Barroom Sketches 7/13/17

Like any morning before work, Ronnie drops me off at the bar three hours before I have to open, and then she goes to work. This time I have is one of complete solitude where I can play the Sun Ra Channel on Pandora and get in some writing. I get myself situated on the comfy red lounge chairs and tap away on my phone while bathed in the natural light of morning. I go for two and a half hours, come to a stopping point, put up my things, and begin the process of opening the bar. All opening entails is putting down the chairs and stools, counting out the money, and waiting until ten. At ten, I unlock the door, put out the specials board on the sidewalk, and flip on the open sign.

Thursday mornings are slow with only a couple people trickling in every now and then to buy cigars while on break from work, or on their way to the liquor store next door. There are retired regulars that come in during the day, but they don’t usually come in until Friday, and there are a few who will come in to work while taking in a cigar. So it’s dead. As I write this the time is 11:24 a.m., we’ve been open since 10:00 a.m., and only two people have come in—and they came in at 10:45. I enjoy the solitude far more than some would consider healthy, but I can get in a lot of writing and some reading. Some of my most productive moments in the week are Thursdays and Fridays before work, and sometimes my whole shift on Thursdays.

The bar where I work, as I have mentioned in previous posts, is located in Avon, IN and is one of the most affluent west side suburbs in Indianapolis. The affluence of Avon is rivaled by the northern burbs of Noblesville, Westfield, Carmel, Fishers, and Geist. The striking differences between the northern burbs and Avon is a drawl in the accent and Reagan worship that is synonymous with Jesus worship—there is even a Ronald Reagan Parkway running north and south through Avon.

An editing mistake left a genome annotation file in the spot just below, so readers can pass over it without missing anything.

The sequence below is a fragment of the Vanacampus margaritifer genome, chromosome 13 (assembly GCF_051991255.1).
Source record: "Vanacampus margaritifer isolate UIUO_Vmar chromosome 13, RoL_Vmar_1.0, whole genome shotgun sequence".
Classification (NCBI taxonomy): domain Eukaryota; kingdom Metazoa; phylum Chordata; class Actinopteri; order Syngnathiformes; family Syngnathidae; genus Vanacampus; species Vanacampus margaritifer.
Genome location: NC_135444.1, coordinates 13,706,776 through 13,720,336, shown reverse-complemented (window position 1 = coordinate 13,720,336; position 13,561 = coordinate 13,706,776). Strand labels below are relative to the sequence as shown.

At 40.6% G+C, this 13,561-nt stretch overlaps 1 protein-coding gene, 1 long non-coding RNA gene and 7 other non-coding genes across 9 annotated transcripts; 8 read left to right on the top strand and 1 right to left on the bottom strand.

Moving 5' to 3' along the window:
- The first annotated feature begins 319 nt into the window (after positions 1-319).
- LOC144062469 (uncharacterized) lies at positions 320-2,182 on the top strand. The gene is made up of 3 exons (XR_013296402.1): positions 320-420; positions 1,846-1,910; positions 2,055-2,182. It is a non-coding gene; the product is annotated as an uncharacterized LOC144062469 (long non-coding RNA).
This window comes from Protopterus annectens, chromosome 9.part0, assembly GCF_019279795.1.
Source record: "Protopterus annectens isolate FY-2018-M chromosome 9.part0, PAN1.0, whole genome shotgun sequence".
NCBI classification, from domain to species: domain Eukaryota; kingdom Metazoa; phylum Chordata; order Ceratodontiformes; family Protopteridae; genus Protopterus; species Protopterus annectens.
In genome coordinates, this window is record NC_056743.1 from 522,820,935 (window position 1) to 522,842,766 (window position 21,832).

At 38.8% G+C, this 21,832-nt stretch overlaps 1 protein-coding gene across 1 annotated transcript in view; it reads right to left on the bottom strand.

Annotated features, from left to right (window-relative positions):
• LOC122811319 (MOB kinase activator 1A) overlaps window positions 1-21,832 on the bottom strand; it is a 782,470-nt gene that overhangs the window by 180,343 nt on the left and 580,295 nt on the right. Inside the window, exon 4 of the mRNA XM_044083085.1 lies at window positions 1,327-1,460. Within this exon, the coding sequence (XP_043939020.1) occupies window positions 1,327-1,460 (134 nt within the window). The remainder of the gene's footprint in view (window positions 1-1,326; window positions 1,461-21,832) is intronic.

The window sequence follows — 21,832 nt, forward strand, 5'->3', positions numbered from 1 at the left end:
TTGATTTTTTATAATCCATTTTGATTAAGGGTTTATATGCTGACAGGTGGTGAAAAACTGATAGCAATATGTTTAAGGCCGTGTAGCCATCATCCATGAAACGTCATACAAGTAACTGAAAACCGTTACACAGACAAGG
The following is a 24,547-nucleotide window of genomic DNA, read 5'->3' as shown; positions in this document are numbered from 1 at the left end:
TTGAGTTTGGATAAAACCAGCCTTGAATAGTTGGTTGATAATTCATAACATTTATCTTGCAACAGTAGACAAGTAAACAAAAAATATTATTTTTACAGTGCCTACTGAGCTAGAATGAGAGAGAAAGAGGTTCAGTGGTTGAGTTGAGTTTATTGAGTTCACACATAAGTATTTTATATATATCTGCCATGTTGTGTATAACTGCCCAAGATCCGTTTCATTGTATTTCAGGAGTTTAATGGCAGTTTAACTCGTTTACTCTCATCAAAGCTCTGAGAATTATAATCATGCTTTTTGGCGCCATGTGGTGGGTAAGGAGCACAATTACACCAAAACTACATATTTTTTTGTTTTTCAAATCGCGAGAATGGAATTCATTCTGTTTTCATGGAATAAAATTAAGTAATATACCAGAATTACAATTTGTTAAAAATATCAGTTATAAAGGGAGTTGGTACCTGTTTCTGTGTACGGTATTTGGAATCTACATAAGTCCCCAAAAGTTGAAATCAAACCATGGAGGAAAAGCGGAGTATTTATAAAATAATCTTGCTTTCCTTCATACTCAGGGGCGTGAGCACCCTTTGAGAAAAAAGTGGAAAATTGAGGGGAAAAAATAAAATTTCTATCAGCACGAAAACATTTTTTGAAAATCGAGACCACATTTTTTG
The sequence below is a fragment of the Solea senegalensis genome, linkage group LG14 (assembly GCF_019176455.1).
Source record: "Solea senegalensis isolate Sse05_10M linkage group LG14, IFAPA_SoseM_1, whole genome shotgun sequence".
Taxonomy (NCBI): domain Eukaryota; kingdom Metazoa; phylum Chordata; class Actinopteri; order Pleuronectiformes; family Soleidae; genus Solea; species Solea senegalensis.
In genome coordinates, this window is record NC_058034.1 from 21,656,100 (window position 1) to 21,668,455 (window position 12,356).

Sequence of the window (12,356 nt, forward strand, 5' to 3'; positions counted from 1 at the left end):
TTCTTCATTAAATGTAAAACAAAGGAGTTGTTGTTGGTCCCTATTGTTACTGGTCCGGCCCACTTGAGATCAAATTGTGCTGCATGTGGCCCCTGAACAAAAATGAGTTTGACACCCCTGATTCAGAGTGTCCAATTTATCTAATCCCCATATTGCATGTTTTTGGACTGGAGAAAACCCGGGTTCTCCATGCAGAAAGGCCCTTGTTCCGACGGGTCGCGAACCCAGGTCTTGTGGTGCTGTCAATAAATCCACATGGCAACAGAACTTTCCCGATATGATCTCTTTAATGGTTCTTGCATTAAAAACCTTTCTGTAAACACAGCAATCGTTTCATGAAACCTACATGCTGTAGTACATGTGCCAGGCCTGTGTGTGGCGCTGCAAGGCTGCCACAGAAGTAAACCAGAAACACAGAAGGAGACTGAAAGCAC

As with any affluent burb there is a culture of entitlement. Not everyone in Avon is like this, but in a bar selling cigars, and is also a cigar lounge, some of the people waltzing in throughout the day are deluded by their own privilege. If their balls are not properly fondled in the name of Jesus and Donald Trump they will throw a tantrum. This morning the first customer, a stocky man in shorts and a gray beard in his fifties, informed me that we had better have a certain style of Arturo Fuente cigars. He pursed his lips and glared at me to intimidate me into placating him. I was having none of it. I looked him in the eye, and with a stern voice, I replied, “If we have them they arrived Tuesday. I don’t place the orders.” He sniffed and disappeared into the humidor. This guy was behaving like an asshole and a spoiled brat, and I hoped he would quickly find what he what he was looking for. He did. Prayers answered! He came out with twelve cigars totaling $109.42